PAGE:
Finish Wins Losses Ties
2005 NFL AFC South 2nd 12 4 0 Lost Wild Card Playoffs (Patriots) 28-3
2006 NFL AFC South 3rd 8 8 0
2007 2007 NFL AFC South 2nd 11 5 0 Won Wild Card Playoffs (Steelers) 31-29

Lost Divisional Playoffs (Patriots) 31-20
2008 NFL AFC South 4th 5 11 0

Record vs. opponents

(Through Week 11 of the 2009 NFL season. Includes postseason records.)

Arizona Cardinals 2 1 0 0.667 L 31-17 September 20, 2009 Jacksonville, Floridamarker
Atlanta Falcons 3 1 0 0.750 W 13-7 September 16, 2007 Jacksonville
Baltimore Ravens 9 7 0 0.563 L 27-7 December 28, 2008 Baltimore, Marylandmarker
Buffalo Bills 4 5 0 0.444 W 18-15 November 22, 2009 Jacksonville 1-0 Postseason
Carolina Panthers 3 1 0 0.750 W 37-6 December 9, 2007 Jacksonville
Chicago Bears 2 3 0 0.400 L 23-10 December 7, 2008 Chicago, Illinoismarker
Cincinnati Bengals 11 6 0 0.647 L 21-19 December 2, 2008 Cincinnati, Ohiomarker
Cleveland Browns 8 3 0 0.727 L 23-17 October 26, 2008 Jacksonvillle
Dallas Cowboys 2 2 0 0.500 W 24-17 September 10, 2006 Jacksonville
Denver Broncos 4 3 0 0.571 W 24-17 October 12, 2008 Denver, Coloradomarker 1-1 Postseason
Detroit Lions 3 1 0 0.750 W 38-14 November 9, 2008 Detroit, Michiganmarker
Green Bay Packers 2 2 0 0.500 W 20-16 December 14, 2008 Jacksonville
Houston Texans 7 8 0 0.467 W 31-24 September 27, 2009 Houston, Texasmarker
Indianapolis Colts 4 13 0 0.235 L 14-12 September 13, 2009 Indianapolis, Indianamarker
Kansas City Chiefs 6 2 0 0.750 W 24-21 November 8, 2009 Jacksonville
Miami Dolphins 2 1 0 0.667 W 24-10 December 3, 2006 Miami Gardens, Floridamarker 1-0 Postseason
Minnesota Vikings 1 3 0 0.250 L 30-12 November 23, 2008 Jacksonville
New England Patriots 0 4 0 0.000 L 24-21 December 24, 2006 Jacksonville 1-3 Postseason
New Orleans Saints 2 2 0 0.500 L 42-24 November 4, 2007 New Orleans, Louisianamarker
New York Giants 2 2 0 0.500 W 26-10 November 20, 2006 Jacksonville
New York Jets 6 2 0 0.750 W 24-22 November 15, 2009 East Rutherford, New Jerseymarker
Oakland Raiders 3 1 0 0.750 W 49-11 December 23, 2007 Jacksonville
Philadelphia Eagles 3 0 0 1.000 W 13-6 October 29, 2006 Philadelphia, Pennsylvaniamarker
Pittsburgh Steelers 11 9 0 0.550 L 26-21 October 5, 2008 Jacksonville 1-0 Postseason
San Diego Chargers 2 1 0 0.667 W 24-17 November 18, 2007 Jacksonville
San Francisco 49ers 2 1 0 1.000 L 20-3 December 18, 2005 Jacksonville
Seattle Seahawks 2 4 0 0.333 L 41-0 October 11, 2009 Seattle, Washingtonmarker
St. Louis Rams 1 2 0 0.333 W 23-20 (OT) October 18, 2009 Jacksonville
Tampa Bay Buccaneers 3 1 0 0.750 W 24-23 October 28, 2007 Tampa, Floridamarker
Tennessee Titans 13 17 0 0.433 L 30-13 November 1, 2009 Nashville, Tennesseemarker 0-1 Postseason
Washington Redskins 1 3 0 0.250 L 36-30 (OT) October 1, 2006 Landover, Marylandmarker

Players of note

Current roster

Retired numbers

Although not officially retired, the number 71, as worn by Tony Boselli has not been worn since 2002. According to team officials the number has been "taken out of service."

Pride of the Jaguars

The Jaguars unveiled their own "Ring of Honor" during the 2006 season at the New York Jets game on October 8, 2006. A contest was held in July 2006 to name their club's hall of fame and "Pride of the Jaguars" was chosen with 36% of the vote. Former left tackle Tony Boselli was inducted. Team owner Wayne Weaver said that Boselli will be the only one enshrined in 2006 but "others will follow later." Weaver also said that recently retired wide receiver Jimmy Smith would probably be the second player to be inducted.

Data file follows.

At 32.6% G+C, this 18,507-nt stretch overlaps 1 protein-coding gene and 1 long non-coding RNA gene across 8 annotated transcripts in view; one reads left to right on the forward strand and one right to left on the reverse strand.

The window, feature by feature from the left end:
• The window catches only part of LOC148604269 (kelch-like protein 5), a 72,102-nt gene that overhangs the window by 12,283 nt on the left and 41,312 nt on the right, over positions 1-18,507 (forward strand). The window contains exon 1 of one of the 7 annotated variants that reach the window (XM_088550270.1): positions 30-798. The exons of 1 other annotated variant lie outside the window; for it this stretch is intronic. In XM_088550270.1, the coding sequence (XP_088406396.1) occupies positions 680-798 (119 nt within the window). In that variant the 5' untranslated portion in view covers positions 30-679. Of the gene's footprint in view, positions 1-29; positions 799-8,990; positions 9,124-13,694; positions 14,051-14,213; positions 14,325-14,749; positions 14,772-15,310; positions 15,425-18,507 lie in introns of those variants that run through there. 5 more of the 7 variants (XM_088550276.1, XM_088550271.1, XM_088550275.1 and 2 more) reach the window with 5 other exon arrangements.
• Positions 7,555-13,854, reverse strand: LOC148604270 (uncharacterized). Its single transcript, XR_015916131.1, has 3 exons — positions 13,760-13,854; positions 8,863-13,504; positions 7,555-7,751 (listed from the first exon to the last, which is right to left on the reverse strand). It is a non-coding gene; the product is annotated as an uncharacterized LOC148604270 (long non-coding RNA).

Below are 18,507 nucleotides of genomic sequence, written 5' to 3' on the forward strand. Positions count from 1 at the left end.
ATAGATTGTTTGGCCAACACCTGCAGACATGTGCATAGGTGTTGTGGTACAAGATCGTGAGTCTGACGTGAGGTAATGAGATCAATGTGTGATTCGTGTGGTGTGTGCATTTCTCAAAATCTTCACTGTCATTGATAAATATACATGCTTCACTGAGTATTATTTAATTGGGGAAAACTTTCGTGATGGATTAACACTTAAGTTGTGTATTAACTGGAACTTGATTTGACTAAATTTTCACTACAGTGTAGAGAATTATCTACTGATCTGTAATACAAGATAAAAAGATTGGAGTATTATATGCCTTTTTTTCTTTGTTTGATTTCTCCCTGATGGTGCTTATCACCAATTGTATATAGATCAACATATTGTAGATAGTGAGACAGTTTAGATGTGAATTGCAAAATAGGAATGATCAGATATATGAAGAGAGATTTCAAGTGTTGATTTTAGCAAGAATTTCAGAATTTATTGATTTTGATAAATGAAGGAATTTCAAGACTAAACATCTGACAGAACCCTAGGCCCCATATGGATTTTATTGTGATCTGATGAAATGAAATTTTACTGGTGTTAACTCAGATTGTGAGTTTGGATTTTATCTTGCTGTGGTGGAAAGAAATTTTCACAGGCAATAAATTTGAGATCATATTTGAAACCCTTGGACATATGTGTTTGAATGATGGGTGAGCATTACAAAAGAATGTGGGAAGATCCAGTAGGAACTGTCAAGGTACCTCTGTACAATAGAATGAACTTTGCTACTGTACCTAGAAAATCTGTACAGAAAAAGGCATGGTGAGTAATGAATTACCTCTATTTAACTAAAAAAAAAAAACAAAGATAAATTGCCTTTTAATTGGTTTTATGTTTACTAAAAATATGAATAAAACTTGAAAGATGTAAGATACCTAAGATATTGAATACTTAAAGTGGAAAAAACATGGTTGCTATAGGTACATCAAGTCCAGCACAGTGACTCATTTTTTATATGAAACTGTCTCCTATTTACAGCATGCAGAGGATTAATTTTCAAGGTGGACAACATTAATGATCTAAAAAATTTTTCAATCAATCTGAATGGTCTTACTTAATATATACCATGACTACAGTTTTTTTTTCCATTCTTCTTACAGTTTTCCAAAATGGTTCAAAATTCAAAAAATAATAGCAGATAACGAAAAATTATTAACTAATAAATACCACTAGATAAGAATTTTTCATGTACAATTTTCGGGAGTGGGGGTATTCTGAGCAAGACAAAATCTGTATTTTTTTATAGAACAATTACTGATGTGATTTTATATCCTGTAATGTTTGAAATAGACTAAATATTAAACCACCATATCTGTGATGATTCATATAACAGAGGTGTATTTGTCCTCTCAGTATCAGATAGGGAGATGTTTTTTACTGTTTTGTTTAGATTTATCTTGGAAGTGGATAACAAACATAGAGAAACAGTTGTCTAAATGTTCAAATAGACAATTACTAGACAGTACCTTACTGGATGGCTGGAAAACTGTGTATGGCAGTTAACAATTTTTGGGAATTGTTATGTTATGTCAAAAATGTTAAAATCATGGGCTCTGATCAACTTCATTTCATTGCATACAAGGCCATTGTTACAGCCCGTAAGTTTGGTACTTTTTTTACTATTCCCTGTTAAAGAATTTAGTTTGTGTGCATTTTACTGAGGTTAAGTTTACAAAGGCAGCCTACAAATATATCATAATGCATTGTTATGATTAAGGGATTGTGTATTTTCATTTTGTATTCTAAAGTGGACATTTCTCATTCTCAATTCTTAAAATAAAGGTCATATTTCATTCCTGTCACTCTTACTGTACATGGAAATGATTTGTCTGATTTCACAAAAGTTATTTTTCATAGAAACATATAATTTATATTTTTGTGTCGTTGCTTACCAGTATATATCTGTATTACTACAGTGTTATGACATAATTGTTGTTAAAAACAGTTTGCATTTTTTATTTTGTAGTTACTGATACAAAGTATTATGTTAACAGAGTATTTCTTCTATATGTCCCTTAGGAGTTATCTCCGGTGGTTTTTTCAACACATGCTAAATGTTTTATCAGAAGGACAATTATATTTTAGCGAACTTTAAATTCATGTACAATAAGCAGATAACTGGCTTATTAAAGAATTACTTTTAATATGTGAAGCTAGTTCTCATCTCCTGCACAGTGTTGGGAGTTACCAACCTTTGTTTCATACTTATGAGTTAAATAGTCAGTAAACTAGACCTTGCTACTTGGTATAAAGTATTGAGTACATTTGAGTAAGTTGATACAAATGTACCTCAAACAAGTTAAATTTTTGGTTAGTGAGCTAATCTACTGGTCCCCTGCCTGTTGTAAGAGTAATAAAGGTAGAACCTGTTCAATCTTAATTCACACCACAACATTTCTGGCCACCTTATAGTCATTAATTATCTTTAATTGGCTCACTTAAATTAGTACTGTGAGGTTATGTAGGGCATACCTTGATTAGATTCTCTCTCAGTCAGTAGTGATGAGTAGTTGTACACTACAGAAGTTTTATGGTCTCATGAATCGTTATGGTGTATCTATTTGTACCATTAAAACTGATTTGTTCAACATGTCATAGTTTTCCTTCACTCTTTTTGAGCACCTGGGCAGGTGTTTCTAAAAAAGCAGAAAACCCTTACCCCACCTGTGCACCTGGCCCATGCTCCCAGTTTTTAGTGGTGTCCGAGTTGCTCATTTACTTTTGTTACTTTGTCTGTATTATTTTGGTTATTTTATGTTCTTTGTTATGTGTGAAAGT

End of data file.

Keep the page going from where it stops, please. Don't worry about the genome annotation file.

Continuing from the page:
All-time first-round draft picks

Coaches of note

Head coaches

Note: Statistics are correct through the end of the 2008 NFL season.

Offensive Coordinators

Defensive Coordinators

Current staff

Work in the community

The Jacksonville Jaguars Foundationwas established in 1995, when the franchise deal was first announced. Since then, the Foundation has given over $20 million to area efforts in community improvement. In recent years, there has been increasing emphasis on youth programs, such as Honor Rowsand Fresh Futures. The Jaguars also have a program called Playbooks,which is designed to help stop illiteracy. Delores Barr Weaver, wife of majority owner Wayne Weaver, is Chairperson and CEO of the foundation, which grants over $1 million annually to organizations that assist "economically and socially disadvantaged youth and families", according to their mission statement.

The Jaguar's first head coach, Tom Coughlin, established the Tom Coughlin Jay Fund Foundationin 1996 to help young cancer victims and their families with emotional and financial assistance. The charity remained in Jacksonville after Coughlin left to coach the New York Giants.

Radio and television

Since the first 1995 season, the Jaguars' flagship radio station has been WOKV.

Since 2007, WOKV simulcasts on both AM 690 and on 106.5 FM. Brian Sexton, Sports Director for WAWS-TV & WTEV-TV, and a past contestant on Who Wants to Be a Millionaire, is the play-by-playannouncer, Jeff Lagemanis the color analyst, and WOKV's Sports Director Cole Pepperserves as the pre-game and post-game show host with former Oakland Raider Pete Banaszakserving as post-game analyst. During preseason games, telecasts not seen nationwide are on WTEVmarker channel 47, the CBS affiliate.Since 2007, the announcers were Paul Burmeisterand former Jaguars Left Tackle Tony Boselli.

Notes and references

  1. The Pro Football Hall of Fame
  2. New York Times
  3. Jacksonville Jaguars
  4. New York Times
  5. 1997 NFL season
  6. - Pro Football Statistics and History
  9. News 4 Jax
  10. Bleacher Report
  11. Jacksonville Jaguars
  14. > News > Press Release > 'Honor ring' named
  15. > News > Jaguars News > Boselli first in ‘Ring’
  16. > News > Jaguars News > Last link says goodbye
  18. Jacksonville Jaguars website, Foundation
  19. Tom Coughlin Jay Fund Foundation

External links

Regular Season
Tom Coughlin
Jack Del Rio